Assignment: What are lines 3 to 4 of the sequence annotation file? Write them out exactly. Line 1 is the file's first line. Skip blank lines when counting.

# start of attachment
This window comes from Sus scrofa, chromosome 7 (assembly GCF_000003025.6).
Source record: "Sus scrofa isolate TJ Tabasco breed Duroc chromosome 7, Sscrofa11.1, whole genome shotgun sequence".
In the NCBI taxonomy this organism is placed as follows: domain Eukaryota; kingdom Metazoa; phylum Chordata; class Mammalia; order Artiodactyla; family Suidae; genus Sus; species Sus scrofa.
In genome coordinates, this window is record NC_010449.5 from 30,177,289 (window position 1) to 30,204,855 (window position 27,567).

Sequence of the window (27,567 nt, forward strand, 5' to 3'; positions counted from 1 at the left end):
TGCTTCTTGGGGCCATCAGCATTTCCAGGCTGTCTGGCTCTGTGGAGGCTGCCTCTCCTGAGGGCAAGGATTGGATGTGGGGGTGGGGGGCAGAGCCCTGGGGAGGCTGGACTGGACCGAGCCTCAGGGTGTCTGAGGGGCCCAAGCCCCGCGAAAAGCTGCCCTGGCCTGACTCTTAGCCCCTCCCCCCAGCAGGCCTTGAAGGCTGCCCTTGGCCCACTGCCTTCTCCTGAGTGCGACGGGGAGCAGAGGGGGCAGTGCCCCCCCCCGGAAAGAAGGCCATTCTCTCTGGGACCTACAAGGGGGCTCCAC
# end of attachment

In the NCBI taxonomy this organism is placed as follows: domain Eukaryota; kingdom Metazoa; phylum Chordata; class Mammalia; order Artiodactyla; family Suidae; genus Sus; species Sus scrofa.
In genome coordinates, this window is record NC_010449.5 from 30,177,289 (window position 1) to 30,204,855 (window position 27,567).